On the other hand, reviewing this appendix is an instructive exercise, since the JSC will need to consider how to rewrite major sections of RDA to bring it in to line with the FRBR-LRM once that is finalized. I sense the need for an editor to be engaged in this process.

  6. Kathy Glennan says:

    Appendix B, general editorial comments:

    #1: The PPDM elements should be consistently presented in the same order. It appears that the basic recommendation is to move “production” last, but that is not implemented consistently.

    #2: This seems like an opportune time to consistently use the term “transcribe” as it applies. For example, I think “transcribe” should be used in all of the 2.8 sub-instructions.

    #3: In the alternatives to record a relationship (for example 2.8.4 & 2.10.5), consideration should be given as to whether the “instead of or in addition to” language should be consistently supplied.

    #4: Definitions with their own instruction numbers: Generally, I think that 2.9.1 could be simplified as a single instruction which includes definitions for each of the terms. For example, see 18.1.4 which defines the terms and says how they are used. This situation is a bit different, but a similar approach would simplify the numbering and could potentially reduce the number of references to 2.9.5. This approach could be taken in the parallel instructions as well.

    #5: The final example in 2.9.5 isn’t justified by any instruction (i.e., the wording in 2.8.2.4 didn’t make this appendix). I think that’s a problem.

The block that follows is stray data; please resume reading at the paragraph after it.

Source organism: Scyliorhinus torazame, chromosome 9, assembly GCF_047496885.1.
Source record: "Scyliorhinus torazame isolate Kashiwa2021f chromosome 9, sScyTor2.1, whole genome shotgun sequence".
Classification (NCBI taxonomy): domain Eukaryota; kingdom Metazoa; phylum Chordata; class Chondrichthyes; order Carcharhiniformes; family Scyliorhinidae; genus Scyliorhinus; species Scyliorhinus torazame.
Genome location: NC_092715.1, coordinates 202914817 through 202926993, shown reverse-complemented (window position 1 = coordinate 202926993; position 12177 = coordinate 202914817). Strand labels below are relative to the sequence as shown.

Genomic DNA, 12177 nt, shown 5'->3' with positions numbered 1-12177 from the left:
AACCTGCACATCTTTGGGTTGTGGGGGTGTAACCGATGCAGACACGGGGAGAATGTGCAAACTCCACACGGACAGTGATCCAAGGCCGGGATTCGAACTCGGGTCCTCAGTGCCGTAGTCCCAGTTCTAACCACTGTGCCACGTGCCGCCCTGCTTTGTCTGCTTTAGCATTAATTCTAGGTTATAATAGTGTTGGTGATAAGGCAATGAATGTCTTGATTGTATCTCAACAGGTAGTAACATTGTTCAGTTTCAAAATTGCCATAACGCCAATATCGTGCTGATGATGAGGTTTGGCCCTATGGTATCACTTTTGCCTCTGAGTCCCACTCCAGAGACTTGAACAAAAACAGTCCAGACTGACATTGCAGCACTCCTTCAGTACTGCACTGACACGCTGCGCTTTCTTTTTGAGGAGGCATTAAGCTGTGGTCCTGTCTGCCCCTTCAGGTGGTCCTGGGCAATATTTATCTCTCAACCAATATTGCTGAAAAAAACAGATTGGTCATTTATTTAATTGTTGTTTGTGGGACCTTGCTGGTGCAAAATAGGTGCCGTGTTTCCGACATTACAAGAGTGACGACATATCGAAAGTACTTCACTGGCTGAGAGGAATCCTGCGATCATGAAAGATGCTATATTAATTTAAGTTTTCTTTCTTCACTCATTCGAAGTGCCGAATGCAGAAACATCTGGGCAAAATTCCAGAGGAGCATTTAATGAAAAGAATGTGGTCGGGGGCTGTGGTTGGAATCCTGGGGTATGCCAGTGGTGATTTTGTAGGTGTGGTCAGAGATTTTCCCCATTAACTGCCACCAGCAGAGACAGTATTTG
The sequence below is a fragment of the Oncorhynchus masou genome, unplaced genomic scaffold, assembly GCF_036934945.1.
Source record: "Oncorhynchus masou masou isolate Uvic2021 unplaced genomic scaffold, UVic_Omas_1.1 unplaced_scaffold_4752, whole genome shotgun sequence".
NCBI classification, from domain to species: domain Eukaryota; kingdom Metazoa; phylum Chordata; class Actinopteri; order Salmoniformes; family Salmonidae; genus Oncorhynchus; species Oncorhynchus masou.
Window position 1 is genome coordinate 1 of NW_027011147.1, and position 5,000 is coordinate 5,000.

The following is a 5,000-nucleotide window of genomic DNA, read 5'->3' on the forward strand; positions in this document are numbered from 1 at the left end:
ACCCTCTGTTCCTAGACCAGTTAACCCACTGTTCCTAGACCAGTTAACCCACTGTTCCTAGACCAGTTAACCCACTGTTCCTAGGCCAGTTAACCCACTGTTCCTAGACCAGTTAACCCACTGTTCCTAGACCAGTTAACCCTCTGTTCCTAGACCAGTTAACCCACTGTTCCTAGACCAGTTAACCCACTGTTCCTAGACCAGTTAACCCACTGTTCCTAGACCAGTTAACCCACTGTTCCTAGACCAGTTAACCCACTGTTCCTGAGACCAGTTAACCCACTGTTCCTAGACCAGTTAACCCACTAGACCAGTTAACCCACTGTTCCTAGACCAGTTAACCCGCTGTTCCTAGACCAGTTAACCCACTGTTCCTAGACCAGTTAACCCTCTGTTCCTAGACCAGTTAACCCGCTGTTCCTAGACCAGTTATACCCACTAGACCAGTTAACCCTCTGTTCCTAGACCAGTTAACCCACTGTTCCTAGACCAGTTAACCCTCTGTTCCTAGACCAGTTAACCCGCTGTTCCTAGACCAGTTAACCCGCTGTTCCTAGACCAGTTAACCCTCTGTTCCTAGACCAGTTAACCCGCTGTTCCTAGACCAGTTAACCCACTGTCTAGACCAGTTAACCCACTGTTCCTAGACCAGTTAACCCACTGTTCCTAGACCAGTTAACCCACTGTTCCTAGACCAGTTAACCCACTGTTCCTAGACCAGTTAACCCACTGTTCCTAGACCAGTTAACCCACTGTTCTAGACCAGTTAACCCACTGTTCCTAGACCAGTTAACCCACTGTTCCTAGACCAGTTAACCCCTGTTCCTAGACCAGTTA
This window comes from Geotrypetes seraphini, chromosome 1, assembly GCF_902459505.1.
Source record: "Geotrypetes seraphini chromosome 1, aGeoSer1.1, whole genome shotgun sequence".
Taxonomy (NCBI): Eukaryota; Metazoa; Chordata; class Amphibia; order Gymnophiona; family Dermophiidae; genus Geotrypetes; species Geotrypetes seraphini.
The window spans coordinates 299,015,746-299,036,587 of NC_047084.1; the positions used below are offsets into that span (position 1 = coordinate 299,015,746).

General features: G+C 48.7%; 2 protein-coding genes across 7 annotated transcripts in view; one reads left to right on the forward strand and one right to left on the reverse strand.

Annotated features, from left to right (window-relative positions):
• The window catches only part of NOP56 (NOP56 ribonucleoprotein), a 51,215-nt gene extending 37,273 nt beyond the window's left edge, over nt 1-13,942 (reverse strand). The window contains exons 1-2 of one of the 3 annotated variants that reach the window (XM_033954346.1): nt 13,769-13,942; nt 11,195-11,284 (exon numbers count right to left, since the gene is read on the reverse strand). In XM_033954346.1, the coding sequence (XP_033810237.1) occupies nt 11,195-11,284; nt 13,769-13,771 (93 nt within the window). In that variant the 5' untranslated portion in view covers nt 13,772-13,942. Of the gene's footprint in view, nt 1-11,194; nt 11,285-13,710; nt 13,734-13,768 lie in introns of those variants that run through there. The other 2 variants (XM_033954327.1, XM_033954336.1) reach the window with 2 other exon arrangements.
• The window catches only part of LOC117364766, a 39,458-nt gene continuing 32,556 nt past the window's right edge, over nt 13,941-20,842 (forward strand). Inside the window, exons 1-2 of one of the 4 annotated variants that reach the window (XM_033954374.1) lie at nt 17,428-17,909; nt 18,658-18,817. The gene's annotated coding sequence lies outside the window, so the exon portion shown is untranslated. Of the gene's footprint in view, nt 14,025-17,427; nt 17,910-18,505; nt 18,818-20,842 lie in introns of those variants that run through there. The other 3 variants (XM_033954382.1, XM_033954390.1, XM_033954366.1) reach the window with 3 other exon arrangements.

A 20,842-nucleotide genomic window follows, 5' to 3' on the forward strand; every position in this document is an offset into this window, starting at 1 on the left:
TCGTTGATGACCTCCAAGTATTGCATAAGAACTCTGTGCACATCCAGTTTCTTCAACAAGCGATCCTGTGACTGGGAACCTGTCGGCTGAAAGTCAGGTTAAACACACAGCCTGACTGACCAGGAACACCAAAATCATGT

7. Dominique Bourassa says:

    On behalf of Francis Lapka, Yale Center for British Art

    1. I vigorously support the paper’s proposal to add RDA entities for Place and Timespan, and to use these data elements to record places and dates of publication (etc.) as related entities. This change is logical and will help align RDA with other major cultural heritage metadata models (such as the CIDOC CRM). The warrant for recording place and date as (controlled) related entities is apparent in current cataloging practice, where we use MARC fixed fields to record dates and (in the special collections community) the MARC 752 to record controlled information about the place of publication.

    2. I also whole-heartedly support the proposal to create an “Imprint” element to transcribe complete (unparsed) statements concerning publication, distribution, and manufacture. If we have a means to record places, agents, and dates as related entities, I don’t think we gain much by parsing the sub-components of imprint statements. Recording the information in the form and order that it appears, unparsed, would better serve the principle of representation.

    The paper says to record multiple Imprint elements (where applicable) “in the order indicated …”. I wonder if we should consider, as a universal convention with any transcribed element, always recording the source of the transcription (in a related data element). This may sound onerous, but with a well-designed cataloging client and a default array of sources, it could be simple.

    3. I generally support the proposal to create a Colophon element in which to transcribe complete (unparsed) statements concerning production. However the proposed name for the element is extremely problematic. Would it be so bad to label the element with something straightforward, such as “Transcribed production information.”

    4. The changes that the paper proposes for copyright data are a step in the right direction. I agree that a copyright date – as data – should be an attribute of the Expression, not the Manifestation. I also agree that there may still be a use case for transcribing copyright information as an attribute of a Manifestation.

    I wonder if RDA’s copyright guidelines might reflect the idea that there are two relevant pieces of data: date and agent. If we revise the copyright attribute for a Manifestation, might it not make sense to allow for transcribing information concerning both the date and agent? And why doesn’t RDA include a relationship designator for copyright holder (unless it does and I’m missing it)?